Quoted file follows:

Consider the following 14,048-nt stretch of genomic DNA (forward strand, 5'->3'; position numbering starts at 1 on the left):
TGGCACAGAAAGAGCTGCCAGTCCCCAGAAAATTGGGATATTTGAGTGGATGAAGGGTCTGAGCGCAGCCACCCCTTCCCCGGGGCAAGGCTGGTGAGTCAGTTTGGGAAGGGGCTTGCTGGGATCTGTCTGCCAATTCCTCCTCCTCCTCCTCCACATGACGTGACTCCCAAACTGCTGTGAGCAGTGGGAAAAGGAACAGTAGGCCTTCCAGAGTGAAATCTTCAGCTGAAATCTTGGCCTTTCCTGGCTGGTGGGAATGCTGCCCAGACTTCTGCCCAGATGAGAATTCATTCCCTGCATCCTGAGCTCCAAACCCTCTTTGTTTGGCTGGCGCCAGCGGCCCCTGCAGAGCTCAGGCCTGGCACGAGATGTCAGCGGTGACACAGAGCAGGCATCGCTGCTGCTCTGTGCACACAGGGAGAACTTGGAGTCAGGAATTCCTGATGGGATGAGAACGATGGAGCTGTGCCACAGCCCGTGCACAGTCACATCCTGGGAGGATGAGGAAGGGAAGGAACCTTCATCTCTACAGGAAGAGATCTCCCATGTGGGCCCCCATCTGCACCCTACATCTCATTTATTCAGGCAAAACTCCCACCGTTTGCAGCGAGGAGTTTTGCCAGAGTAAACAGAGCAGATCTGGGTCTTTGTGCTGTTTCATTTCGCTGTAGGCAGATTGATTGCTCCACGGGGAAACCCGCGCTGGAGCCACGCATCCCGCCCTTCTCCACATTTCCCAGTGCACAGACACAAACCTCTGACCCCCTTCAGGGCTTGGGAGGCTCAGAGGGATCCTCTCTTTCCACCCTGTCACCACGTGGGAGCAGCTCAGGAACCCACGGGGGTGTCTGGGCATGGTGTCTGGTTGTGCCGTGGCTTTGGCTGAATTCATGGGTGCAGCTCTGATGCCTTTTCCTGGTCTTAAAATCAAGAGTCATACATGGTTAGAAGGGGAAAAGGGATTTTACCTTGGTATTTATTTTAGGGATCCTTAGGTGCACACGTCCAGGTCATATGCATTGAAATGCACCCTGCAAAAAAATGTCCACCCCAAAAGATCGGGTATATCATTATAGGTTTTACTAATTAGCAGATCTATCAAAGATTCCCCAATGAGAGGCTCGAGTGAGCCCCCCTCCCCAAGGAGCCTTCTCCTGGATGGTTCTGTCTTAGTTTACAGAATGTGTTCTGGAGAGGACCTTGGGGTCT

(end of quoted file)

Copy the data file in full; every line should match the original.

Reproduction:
Consider the following 14,048-nt stretch of genomic DNA (forward strand, 5'->3'; position numbering starts at 1 on the left):
TGGCACAGAAAGAGCTGCCAGTCCCCAGAAAATTGGGATATTTGAGTGGATGAAGGGTCTGAGCGCAGCCACCCCTTCCCCGGGGCAAGGCTGGTGAGTCAGTTTGGGAAGGGGCTTGCTGGGATCTGTCTGCCAATTCCTCCTCCTCCTCCTCCACATGACGTGACTCCCAAACTGCTGTGAGCAGTGGGAAAAGGAACAGTAGGCCTTCCAGAGTGAAATCTTCAGCTGAAATCTTGGCCTTTCCTGGCTGGTGGGAATGCTGCCCAGACTTCTGCCCAGATGAGAATTCATTCCCTGCATCCTGAGCTCCAAACCCTCTTTGTTTGGCTGGCGCCAGCGGCCCCTGCAGAGCTCAGGCCTGGCACGAGATGTCAGCGGTGACACAGAGCAGGCATCGCTGCTGCTCTGTGCACACAGGGAGAACTTGGAGTCAGGAATTCCTGATGGGATGAGAACGATGGAGCTGTGCCACAGCCCGTGCACAGTCACATCCTGGGAGGATGAGGAAGGGAAGGAACCTTCATCTCTACAGGAAGAGATCTCCCATGTGGGCCCCCATCTGCACCCTACATCTCATTTATTCAGGCAAAACTCCCACCGTTTGCAGCGAGGAGTTTTGCCAGAGTAAACAGAGCAGATCTGGGTCTTTGTGCTGTTTCATTTCGCTGTAGGCAGATTGATTGCTCCACGGGGAAACCCGCGCTGGAGCCACGCATCCCGCCCTTCTCCACATTTCCCAGTGCACAGACACAAACCTCTGACCCCCTTCAGGGCTTGGGAGGCTCAGAGGGATCCTCTCTTTCCACCCTGTCACCACGTGGGAGCAGCTCAGGAACCCACGGGGGTGTCTGGGCATGGTGTCTGGTTGTGCCGTGGCTTTGGCTGAATTCATGGGTGCAGCTCTGATGCCTTTTCCTGGTCTTAAAATCAAGAGTCATACATGGTTAGAAGGGGAAAAGGGATTTTACCTTGGTATTTATTTTAGGGATCCTTAGGTGCACACGTCCAGGTCATATGCATTGAAATGCACCCTGCAAAAAAATGTCCACCCCAAAAGATCGGGTATATCATTATAGGTTTTACTAATTAGCAGATCTATCAAAGATTCCCCAATGAGAGGCTCGAGTGAGCCCCCCTCCCCAAGGAGCCTTCTCCTGGATGGTTCTGTCTTAGTTTACAGAATGTGTTCTGGAGAGGACCTTGGGGTCT